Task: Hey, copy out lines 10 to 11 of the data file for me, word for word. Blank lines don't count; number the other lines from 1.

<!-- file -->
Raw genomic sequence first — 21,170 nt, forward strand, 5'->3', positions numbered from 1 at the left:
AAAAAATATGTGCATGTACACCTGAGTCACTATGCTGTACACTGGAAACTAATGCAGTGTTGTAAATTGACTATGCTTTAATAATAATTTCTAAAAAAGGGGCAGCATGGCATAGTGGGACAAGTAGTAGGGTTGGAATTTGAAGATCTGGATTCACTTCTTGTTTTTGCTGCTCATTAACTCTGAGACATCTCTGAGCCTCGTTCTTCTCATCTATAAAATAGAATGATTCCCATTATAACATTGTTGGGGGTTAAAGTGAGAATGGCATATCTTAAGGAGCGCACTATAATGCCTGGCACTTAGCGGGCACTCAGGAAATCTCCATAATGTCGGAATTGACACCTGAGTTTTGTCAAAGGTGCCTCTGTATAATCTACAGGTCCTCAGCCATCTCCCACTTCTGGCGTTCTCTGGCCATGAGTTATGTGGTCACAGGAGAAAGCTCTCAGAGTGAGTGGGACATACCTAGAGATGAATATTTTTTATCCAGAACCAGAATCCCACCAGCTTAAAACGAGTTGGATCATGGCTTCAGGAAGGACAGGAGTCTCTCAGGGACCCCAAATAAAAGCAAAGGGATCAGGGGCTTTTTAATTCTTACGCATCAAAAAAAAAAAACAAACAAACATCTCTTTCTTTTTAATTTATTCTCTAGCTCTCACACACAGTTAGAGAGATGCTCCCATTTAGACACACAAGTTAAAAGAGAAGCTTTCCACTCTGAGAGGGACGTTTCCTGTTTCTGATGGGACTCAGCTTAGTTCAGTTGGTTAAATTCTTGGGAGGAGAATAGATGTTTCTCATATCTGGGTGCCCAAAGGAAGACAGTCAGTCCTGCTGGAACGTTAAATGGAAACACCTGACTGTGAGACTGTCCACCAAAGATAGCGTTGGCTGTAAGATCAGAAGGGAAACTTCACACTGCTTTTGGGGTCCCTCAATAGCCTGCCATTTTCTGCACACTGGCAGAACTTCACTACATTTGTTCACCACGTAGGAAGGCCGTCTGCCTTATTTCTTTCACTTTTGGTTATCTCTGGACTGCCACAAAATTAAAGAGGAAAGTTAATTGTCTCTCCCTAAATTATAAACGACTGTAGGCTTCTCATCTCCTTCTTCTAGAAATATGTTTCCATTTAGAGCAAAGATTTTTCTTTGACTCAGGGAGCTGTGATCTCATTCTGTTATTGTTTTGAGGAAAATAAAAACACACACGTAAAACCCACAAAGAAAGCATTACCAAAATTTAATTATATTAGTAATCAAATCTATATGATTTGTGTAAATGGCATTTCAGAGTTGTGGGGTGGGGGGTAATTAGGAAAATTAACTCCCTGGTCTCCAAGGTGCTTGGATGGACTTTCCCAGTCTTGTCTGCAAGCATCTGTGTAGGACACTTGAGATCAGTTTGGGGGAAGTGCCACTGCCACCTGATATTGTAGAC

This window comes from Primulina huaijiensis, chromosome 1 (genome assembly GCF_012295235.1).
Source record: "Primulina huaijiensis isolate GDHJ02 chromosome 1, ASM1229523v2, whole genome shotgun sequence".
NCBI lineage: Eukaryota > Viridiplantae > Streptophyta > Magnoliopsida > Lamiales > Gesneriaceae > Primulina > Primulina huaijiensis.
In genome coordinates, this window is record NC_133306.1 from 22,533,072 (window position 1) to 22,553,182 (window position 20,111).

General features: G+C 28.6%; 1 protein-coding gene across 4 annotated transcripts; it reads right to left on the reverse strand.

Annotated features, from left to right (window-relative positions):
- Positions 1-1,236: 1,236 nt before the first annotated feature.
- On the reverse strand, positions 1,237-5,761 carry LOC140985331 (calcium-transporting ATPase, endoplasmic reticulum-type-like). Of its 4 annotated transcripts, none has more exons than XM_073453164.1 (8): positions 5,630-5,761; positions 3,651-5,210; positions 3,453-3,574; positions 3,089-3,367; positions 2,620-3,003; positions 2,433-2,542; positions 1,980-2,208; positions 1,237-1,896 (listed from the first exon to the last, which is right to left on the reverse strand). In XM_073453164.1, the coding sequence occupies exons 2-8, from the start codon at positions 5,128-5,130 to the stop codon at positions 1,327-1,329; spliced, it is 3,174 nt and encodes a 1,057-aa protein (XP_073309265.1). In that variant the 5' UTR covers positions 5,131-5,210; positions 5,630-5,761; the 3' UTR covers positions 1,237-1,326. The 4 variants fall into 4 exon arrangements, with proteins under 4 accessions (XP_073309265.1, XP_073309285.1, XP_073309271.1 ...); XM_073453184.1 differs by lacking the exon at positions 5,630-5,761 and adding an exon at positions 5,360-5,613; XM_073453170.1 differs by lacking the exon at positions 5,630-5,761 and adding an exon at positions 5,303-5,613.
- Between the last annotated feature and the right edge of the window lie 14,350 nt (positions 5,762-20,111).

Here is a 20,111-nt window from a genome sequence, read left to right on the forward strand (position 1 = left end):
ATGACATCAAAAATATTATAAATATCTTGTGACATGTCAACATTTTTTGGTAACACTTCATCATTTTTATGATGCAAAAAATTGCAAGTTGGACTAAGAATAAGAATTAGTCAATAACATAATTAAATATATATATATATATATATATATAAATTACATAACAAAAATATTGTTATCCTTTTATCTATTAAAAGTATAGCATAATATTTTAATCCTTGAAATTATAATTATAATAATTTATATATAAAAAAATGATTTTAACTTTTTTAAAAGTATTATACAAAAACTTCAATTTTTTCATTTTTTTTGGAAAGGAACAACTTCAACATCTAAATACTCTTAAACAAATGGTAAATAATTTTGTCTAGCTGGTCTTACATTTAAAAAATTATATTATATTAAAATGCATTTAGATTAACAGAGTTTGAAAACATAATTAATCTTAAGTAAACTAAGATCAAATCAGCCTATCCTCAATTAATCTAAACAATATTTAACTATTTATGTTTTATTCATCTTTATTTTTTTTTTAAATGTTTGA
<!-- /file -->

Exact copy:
- On the reverse strand, positions 1,237-5,761 carry LOC140985331 (calcium-transporting ATPase, endoplasmic reticulum-type-like). Of its 4 annotated transcripts, none has more exons than XM_073453164.1 (8): positions 5,630-5,761; positions 3,651-5,210; positions 3,453-3,574; positions 3,089-3,367; positions 2,620-3,003; positions 2,433-2,542; positions 1,980-2,208; positions 1,237-1,896 (listed from the first exon to the last, which is right to left on the reverse strand). In XM_073453164.1, the coding sequence occupies exons 2-8, from the start codon at positions 5,128-5,130 to the stop codon at positions 1,327-1,329; spliced, it is 3,174 nt and encodes a 1,057-aa protein (XP_073309265.1). In that variant the 5' UTR covers positions 5,131-5,210; positions 5,630-5,761; the 3' UTR covers positions 1,237-1,326. The 4 variants fall into 4 exon arrangements, with proteins under 4 accessions (XP_073309265.1, XP_073309285.1, XP_073309271.1 ...); XM_073453184.1 differs by lacking the exon at positions 5,630-5,761 and adding an exon at positions 5,360-5,613; XM_073453170.1 differs by lacking the exon at positions 5,630-5,761 and adding an exon at positions 5,303-5,613.
- Between the last annotated feature and the right edge of the window lie 14,350 nt (positions 5,762-20,111).